CASE: 66yo woman with a past medical history of hypertension and monoclonal gammopathy of undetermined significance was sent from clinic in winter for 4 days of worsening fevers and sinus congestion unrelieved by over-the- counter medications. COVID and flu negative. Patient has had no sick contacts or recent travel and has pet cats but no recent scratches. Initial chest x-ray showed no acute processes, but patient was continuing to have fevers up to 103 with mild dyspnea and chills so a CT chest was completed which showed ground glass opacities in the right middle lobe. Blood and sputum cultures were obtained, and patient was started on ceftriaxone and azithromycin for community acquired pneumonia. Urine strep and legionella antigens were also acquired, both negative. Over the next two days, she continued to have high fevers and chills at nights with leukocytosis, thrombocytopenia, hyponatremia, and notable worsening of mild elevation of liver enzymes on admission. Cultures were negative and patient had no other indication of an infection aside from the cyclical fevers therefore empiric doxycycline was added for coverage of atypical infections. Over the next two days, she continued to have nightly fevers up to 103 so ID was consulted for fever of unknown origin. On repeat exposure assessment, patient revealed that she lived with multiple animals including cats, dogs, parakeets, chickens, geese and a pony. Patient was continued on doxycycline while additional lab tests were sent for atypical infections including Rickettsia typhi, Coxiella brunetti (Q fever), and Brucella spp given patient's history of exposure to multiple animals at home. Patient was discharged on doxycycline after being afebrile for 48hrs with declining white count and liver enzymes. Lab results confirmed the diagnosis with high titers for Rickettsia typhi IgG and IgM. IMPACT/DISCUSSION: This case illustrates an atypical presentation of murine typhus with pneumonia in winter. There are several key teaching points in this case: 1. Ricketssia typhi infections have largely nonspecific symptoms therefore it should should be included in differential diagnoses of febrile illnesses with thrombocytopenia and elevated liver enzymes 2. Although a complete history is acquired on admission, it is important to revisit and review information again when a clinical diagnosis has not been established 3. Defeverscence after starting doxycycline can take anywhere from 4 to 66hrs so fevers during this timeframe is not an indication of failure of therapy CONCLUSION: Murine typhus presents with non-specific symptoms so it should be included in the differential diagnosis of patients with fevers of unknown origin with potential exposure to flea-bearing animals. The optimal therapy is doxycycline 100mg twice a day for seven days. Patients should also be advised to treat their animals for fleas to prevent recurrent infections.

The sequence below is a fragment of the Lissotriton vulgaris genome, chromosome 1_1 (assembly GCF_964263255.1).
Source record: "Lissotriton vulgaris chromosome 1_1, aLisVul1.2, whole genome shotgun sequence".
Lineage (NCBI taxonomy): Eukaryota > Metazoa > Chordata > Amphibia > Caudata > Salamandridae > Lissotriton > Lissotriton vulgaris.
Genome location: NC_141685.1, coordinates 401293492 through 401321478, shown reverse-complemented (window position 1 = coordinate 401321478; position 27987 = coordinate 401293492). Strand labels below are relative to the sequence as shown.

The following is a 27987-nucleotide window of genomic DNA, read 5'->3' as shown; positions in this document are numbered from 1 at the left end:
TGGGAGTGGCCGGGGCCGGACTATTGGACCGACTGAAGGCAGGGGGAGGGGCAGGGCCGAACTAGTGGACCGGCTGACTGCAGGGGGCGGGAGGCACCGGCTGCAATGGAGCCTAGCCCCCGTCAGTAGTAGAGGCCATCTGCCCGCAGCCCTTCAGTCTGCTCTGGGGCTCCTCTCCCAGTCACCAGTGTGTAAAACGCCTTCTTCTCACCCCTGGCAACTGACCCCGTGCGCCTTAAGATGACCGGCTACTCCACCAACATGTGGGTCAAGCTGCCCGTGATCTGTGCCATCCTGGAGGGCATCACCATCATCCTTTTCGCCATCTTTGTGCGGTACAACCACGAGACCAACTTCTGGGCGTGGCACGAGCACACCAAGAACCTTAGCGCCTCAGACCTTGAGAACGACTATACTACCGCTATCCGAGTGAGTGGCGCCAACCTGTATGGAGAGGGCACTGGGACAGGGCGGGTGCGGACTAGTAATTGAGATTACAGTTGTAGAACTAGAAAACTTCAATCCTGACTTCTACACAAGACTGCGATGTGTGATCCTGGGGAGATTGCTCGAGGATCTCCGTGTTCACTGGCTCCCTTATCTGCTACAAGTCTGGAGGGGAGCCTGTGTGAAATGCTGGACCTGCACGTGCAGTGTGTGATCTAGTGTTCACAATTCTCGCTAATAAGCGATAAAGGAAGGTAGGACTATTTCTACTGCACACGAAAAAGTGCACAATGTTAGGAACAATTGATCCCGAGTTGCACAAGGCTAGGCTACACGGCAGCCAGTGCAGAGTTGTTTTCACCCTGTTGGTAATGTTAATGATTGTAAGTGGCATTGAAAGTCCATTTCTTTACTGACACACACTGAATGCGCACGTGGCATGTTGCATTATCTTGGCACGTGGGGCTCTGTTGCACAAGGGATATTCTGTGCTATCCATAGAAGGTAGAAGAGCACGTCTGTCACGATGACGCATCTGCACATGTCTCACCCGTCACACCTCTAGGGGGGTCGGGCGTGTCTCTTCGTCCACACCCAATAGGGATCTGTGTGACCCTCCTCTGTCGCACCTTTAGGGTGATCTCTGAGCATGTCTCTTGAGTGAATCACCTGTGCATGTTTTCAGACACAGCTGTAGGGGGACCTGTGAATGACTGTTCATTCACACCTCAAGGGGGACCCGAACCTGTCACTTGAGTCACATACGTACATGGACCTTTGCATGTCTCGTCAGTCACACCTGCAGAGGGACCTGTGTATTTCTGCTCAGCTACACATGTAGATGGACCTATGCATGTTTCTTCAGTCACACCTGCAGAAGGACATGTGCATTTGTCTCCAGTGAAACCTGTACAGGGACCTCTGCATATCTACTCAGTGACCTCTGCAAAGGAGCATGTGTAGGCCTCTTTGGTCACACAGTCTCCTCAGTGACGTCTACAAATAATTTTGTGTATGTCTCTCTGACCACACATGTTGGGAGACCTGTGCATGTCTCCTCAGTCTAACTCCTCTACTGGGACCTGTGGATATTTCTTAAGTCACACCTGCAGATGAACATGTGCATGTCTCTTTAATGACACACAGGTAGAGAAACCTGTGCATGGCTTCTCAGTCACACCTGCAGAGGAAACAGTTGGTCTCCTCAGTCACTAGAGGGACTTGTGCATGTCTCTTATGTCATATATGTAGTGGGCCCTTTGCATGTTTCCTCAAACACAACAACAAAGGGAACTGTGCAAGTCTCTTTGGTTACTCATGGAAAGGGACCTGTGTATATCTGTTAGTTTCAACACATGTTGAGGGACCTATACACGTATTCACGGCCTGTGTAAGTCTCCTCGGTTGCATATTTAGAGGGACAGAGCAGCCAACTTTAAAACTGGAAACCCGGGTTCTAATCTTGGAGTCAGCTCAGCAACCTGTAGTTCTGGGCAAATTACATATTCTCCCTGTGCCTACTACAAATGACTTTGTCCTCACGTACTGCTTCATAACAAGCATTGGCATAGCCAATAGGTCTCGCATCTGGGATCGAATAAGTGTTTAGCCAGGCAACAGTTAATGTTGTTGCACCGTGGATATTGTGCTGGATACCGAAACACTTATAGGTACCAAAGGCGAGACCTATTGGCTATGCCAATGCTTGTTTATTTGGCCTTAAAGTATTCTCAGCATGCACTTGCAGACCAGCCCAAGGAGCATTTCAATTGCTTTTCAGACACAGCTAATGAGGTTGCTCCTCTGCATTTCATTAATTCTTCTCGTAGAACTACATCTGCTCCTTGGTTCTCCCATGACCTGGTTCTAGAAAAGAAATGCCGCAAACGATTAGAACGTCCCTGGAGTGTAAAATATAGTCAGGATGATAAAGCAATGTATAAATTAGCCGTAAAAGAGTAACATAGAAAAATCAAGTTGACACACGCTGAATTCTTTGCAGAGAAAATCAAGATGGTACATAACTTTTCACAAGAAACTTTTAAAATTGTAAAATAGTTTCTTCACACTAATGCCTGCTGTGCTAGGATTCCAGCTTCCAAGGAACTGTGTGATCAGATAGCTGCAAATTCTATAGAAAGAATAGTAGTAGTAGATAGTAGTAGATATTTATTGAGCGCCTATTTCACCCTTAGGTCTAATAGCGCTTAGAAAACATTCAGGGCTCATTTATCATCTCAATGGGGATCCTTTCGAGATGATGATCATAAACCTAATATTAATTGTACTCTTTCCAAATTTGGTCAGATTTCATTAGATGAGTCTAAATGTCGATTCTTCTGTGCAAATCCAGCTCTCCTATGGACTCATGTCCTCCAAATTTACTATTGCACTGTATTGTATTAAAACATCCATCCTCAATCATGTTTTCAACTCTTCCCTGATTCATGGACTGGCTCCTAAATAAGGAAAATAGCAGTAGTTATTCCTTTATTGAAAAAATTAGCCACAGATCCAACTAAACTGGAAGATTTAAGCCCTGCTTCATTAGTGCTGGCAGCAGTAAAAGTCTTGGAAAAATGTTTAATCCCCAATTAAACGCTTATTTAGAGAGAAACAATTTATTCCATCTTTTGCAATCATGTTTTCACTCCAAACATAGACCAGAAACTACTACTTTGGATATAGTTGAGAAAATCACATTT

Trop Med Infect Dis ; 7(2)2022 Jan 27.
Article in English | MEDLINE | ID: covidwho-1674807


Rickettsiosis is an important cause of febrile illness among travellers visiting Southeast Asia (SEA). The true incidence of rickettsiosis is underestimated; however, murine typhus and scrub typhus are widely distributed across SEA. Among travellers visiting SEA, scrub typhus was mostly reported from Thailand, whereas murine typhus was frequently found in Indonesia. Although most cases are self-limited or present with mild symptoms, a few cases with severe clinical manifestations have been reported. Doxycycline remains the key treatment of rickettsiosis. Some travellers, such as backpackers, trekkers, or cave explorers, are at a higher risk for rickettsiosis than others. Therefore, in resource-limited conditions, empirical treatment should be considered in these travellers. The coronavirus disease 2019 (COVID-19) pandemic has contributed to difficulty in the diagnosis of rickettsiosis because of the clinical similarities between these diseases. In addition, physical distancing mandated by COVID-19 management guidelines limits accurate physical examination, resulting in misdiagnosis and delayed treatment of rickettsiosis. This review summarises the characteristics of murine typhus and scrub typhus, describes travel-associated rickettsiosis, and discusses the impact of the COVID-19 pandemic on rickettsiosis.